If you’ve had a vaginal yeast infection, you are not alone. Approximately three out of four women will have at least one yeast infection at some point in their lives, and many women will have more than one. (1)
Yeast is a fungus that is normally present in your body, including in the warm, moist area around your vagina. The most common kind of yeast that causes vaginal yeast infections is candida.
Lactobacillus bacteria also live in the vagina. These bacteria produce acid that prevents yeast from growing out of control. But if something upsets the balance between yeast and bacteria, the yeast can multiply and cause an infection.
Common symptoms of a yeast infection include burning, itching, swelling and iritation in the vaginal area. A yeast infection can also cause pain when you have sex, and may produce a thick white discharge that may look similar to cottage cheese.
You may be more prone to a yeast infection when something in your body changes the balance between bacteria and yeast. This may include:
• Taking antibiotics: Antibiotics are used to treat bacterial infections. But they can also kill the “good” bacteria in your vaginal area.
• Estrogen levels: High estrogen levels from pregnancy or hormone treatments can encourage yeast to grow. This can also result from a hormone imbalance around the time of your period. Birth control pills can affect your estrogen levels as well.
• Diabetes: If your sugar levels are not well controlled, yeast may multiply.
• An impaired immune system: An immune system weakened by HIV or other immune disorders can allow yeast to grow.
• Poor diet: Eating a lot of sugary foods may encourage yeast growth.
• Stress: Stress may affect our immune system’s ability to fight off yeast infections.
• Lack of sleep: Yeast grows best in warm, moist conditions.
Fortunately, it is possible to lower your risk of future infections. You can do this by making a few important lifestyle changes: (4)
• Wear cotton underwear: Synthetic underwear traps heat and moisture.
• Leave off your PJ bottoms: Air circulation while you sleep can reduce moisture.
• Avoid tight jeans or spandex legging: Choose breathable fabrics instead.
• Wipe from front to back : After using the toilet, this avoids moving microorganisms from the anus toward the vagina.
• Don’t use douche: Douching washes out the good bacteria so they are not able to keep normal vaginal flora in balance.
• Don’t have sex: Having sex with a yeast or bacterial infection will spread the infection to other places.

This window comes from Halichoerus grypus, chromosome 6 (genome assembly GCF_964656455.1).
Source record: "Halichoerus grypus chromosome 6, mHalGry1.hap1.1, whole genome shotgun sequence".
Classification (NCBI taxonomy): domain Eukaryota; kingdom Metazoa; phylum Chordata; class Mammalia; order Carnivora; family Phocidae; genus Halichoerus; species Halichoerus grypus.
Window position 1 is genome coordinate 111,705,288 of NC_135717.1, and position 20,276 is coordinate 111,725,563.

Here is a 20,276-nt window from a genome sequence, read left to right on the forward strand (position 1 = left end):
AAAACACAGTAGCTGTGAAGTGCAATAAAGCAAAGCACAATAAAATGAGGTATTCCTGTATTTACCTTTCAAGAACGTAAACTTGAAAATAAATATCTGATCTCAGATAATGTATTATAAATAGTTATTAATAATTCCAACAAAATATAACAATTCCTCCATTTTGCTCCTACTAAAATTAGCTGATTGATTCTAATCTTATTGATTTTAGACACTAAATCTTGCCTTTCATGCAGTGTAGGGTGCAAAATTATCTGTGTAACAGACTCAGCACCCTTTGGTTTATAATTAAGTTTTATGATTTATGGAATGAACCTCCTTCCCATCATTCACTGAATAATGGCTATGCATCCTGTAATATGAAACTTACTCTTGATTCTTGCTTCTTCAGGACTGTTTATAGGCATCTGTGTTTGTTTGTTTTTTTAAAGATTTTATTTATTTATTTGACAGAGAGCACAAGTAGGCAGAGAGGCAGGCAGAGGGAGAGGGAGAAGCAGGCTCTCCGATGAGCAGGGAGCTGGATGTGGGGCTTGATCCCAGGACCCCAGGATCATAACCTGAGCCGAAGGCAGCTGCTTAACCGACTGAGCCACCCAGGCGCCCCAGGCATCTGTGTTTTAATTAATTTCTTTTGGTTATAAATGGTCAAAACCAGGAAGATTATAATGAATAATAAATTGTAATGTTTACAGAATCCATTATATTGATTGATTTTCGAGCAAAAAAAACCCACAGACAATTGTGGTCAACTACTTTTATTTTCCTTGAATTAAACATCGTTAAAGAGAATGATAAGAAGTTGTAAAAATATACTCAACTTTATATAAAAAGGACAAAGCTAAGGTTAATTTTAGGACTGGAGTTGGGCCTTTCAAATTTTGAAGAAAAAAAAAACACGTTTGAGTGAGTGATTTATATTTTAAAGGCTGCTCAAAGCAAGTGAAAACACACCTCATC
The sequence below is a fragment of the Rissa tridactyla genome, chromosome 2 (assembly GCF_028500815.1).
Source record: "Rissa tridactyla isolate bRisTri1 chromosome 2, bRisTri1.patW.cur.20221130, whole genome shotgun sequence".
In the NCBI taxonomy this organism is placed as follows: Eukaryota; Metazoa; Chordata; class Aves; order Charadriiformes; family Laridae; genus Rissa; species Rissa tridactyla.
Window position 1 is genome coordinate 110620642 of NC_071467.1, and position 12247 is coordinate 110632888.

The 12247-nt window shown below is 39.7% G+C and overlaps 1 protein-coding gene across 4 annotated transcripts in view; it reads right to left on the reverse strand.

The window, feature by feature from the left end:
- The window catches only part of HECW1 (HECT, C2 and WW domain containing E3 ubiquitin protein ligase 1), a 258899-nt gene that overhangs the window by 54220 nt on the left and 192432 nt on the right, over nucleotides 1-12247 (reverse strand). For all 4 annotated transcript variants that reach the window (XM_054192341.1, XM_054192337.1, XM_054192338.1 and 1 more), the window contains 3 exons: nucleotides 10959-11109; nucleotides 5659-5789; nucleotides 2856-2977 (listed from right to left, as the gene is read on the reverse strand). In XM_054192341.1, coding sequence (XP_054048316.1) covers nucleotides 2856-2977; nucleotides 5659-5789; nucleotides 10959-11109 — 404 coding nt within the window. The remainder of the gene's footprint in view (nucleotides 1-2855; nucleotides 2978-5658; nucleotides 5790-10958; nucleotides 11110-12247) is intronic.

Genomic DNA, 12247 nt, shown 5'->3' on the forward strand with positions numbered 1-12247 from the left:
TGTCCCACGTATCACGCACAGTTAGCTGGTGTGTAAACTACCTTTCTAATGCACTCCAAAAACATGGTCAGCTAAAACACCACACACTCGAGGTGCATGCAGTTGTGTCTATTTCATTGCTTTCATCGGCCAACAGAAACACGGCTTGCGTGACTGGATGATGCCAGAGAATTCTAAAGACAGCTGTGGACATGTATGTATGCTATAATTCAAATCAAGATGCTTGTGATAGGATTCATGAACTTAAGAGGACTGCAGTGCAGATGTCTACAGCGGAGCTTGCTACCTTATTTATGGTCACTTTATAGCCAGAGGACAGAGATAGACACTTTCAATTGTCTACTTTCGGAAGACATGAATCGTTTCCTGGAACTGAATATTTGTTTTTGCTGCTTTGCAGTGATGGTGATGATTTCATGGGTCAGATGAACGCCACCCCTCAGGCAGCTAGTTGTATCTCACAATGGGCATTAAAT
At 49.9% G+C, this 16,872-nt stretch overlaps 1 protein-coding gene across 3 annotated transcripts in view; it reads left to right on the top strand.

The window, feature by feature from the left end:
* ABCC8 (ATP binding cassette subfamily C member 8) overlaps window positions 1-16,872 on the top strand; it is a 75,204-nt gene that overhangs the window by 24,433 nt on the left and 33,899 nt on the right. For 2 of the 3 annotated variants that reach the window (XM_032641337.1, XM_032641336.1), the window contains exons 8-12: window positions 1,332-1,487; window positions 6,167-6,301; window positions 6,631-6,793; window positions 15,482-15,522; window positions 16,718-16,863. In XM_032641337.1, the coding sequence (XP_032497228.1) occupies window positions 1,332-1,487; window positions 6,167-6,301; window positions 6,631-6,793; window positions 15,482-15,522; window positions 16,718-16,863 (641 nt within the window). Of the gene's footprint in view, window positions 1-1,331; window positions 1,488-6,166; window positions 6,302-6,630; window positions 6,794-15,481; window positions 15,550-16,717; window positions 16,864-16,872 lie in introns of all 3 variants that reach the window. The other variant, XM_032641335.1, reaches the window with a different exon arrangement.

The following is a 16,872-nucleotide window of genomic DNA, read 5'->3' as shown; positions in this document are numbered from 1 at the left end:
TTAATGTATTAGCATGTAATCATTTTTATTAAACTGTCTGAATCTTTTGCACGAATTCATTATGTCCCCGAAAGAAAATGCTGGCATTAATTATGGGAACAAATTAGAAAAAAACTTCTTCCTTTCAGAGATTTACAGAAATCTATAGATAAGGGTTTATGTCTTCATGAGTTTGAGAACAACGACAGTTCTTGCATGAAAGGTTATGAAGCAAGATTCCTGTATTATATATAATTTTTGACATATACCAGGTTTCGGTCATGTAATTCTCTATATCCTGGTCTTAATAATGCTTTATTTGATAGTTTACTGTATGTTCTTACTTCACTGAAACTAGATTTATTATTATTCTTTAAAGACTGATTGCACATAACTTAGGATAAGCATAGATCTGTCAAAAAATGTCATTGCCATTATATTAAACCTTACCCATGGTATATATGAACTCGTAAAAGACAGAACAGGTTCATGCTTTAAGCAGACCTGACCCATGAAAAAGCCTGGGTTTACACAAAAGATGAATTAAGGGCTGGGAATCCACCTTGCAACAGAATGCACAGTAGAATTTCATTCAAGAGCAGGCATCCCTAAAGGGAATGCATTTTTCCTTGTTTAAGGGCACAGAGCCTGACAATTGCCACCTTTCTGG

• Avoid antibiotics: Only take antibiotics when you really need them, and take them as prescribed by your doctor.
If you are unsure as to whether or not your vaginal symptoms indicate a yeast infection, contact your doctor before you treat yourself.
If she feels you have a self-treatable yeast infection then you can use an over-the-counter antifungal medication specifically developed to treat vaginal infections. These medications are available as creams, ointments, tablets or suppositories.
If your infection does not respond to OTC treatments, of if your infection keeps coming back, schedule a checkup with your doctor.
Your infection may be caused by a different type of yeast or it may turn out to be bacterial, which will need a different medication or longer treatment.
Prescription medications are also available in higher concentrations.
If you have four or more yeast infections in a year, you may have a condition known as recurrent or chronic vulvovaginal candidiasis and will need to work with your doctor to come up with more effective ways to prevent them.
Reviewed February 19, 2016
by Michele Blacksberg RN
Edited by Jody Smith
1) Mayo Clinic. Yeast infection (vaginal). Web. February 17, 2016.
2) WebMD. Vaginal Yeast Infections – Topic Overview. Web. February 17, 2016.
3) Healthline. Vaginal Yeast Infection. Shannon Johnson. Web. February 17, 2016.
4) Everyday Health. Recurring Yeast Infections. Joseph Bennington-Castro. Web. February 17, 2016.
5) Common Misdiagnosis: Most Women Believe They Have A Yeast Infection When They Don't. ScienceDaily.com. Web. February 19, 2016.